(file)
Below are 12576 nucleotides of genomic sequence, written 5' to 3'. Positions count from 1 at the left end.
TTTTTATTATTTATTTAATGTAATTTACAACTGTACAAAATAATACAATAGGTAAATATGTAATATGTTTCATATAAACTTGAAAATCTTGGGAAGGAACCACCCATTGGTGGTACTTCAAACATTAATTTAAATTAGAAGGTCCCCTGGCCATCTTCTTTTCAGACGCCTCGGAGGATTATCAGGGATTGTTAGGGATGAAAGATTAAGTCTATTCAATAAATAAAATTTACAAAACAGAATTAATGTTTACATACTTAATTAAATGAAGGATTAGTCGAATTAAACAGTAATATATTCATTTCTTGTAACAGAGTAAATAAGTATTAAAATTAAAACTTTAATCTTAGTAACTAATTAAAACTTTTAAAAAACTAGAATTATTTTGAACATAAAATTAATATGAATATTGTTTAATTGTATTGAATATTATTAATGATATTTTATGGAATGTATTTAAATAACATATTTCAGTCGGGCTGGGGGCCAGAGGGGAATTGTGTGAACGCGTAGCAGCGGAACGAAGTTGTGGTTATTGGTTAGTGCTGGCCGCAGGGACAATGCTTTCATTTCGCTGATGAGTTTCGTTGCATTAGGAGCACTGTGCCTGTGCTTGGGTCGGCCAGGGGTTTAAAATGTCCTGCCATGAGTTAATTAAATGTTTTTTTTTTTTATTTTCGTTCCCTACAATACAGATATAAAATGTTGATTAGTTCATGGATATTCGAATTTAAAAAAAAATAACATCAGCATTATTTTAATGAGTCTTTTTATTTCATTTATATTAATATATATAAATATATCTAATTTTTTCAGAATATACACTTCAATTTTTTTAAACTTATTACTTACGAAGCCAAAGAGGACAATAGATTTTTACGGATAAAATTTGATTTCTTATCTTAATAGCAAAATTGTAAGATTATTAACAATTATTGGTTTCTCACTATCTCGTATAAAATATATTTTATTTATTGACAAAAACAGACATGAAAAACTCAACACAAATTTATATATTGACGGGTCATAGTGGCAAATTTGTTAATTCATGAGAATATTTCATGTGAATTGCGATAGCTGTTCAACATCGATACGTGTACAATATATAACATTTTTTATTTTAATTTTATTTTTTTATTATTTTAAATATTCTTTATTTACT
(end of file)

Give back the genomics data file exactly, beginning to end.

Below are 12576 nucleotides of genomic sequence, written 5' to 3'. Positions count from 1 at the left end.
TTTTTATTATTTATTTAATGTAATTTACAACTGTACAAAATAATACAATAGGTAAATATGTAATATGTTTCATATAAACTTGAAAATCTTGGGAAGGAACCACCCATTGGTGGTACTTCAAACATTAATTTAAATTAGAAGGTCCCCTGGCCATCTTCTTTTCAGACGCCTCGGAGGATTATCAGGGATTGTTAGGGATGAAAGATTAAGTCTATTCAATAAATAAAATTTACAAAACAGAATTAATGTTTACATACTTAATTAAATGAAGGATTAGTCGAATTAAACAGTAATATATTCATTTCTTGTAACAGAGTAAATAAGTATTAAAATTAAAACTTTAATCTTAGTAACTAATTAAAACTTTTAAAAAACTAGAATTATTTTGAACATAAAATTAATATGAATATTGTTTAATTGTATTGAATATTATTAATGATATTTTATGGAATGTATTTAAATAACATATTTCAGTCGGGCTGGGGGCCAGAGGGGAATTGTGTGAACGCGTAGCAGCGGAACGAAGTTGTGGTTATTGGTTAGTGCTGGCCGCAGGGACAATGCTTTCATTTCGCTGATGAGTTTCGTTGCATTAGGAGCACTGTGCCTGTGCTTGGGTCGGCCAGGGGTTTAAAATGTCCTGCCATGAGTTAATTAAATGTTTTTTTTTTTTATTTTCGTTCCCTACAATACAGATATAAAATGTTGATTAGTTCATGGATATTCGAATTTAAAAAAAAATAACATCAGCATTATTTTAATGAGTCTTTTTATTTCATTTATATTAATATATATAAATATATCTAATTTTTTCAGAATATACACTTCAATTTTTTTAAACTTATTACTTACGAAGCCAAAGAGGACAATAGATTTTTACGGATAAAATTTGATTTCTTATCTTAATAGCAAAATTGTAAGATTATTAACAATTATTGGTTTCTCACTATCTCGTATAAAATATATTTTATTTATTGACAAAAACAGACATGAAAAACTCAACACAAATTTATATATTGACGGGTCATAGTGGCAAATTTGTTAATTCATGAGAATATTTCATGTGAATTGCGATAGCTGTTCAACATCGATACGTGTACAATATATAACATTTTTTATTTTAATTTTATTTTTTTATTATTTTAAATATTCTTTATTTACT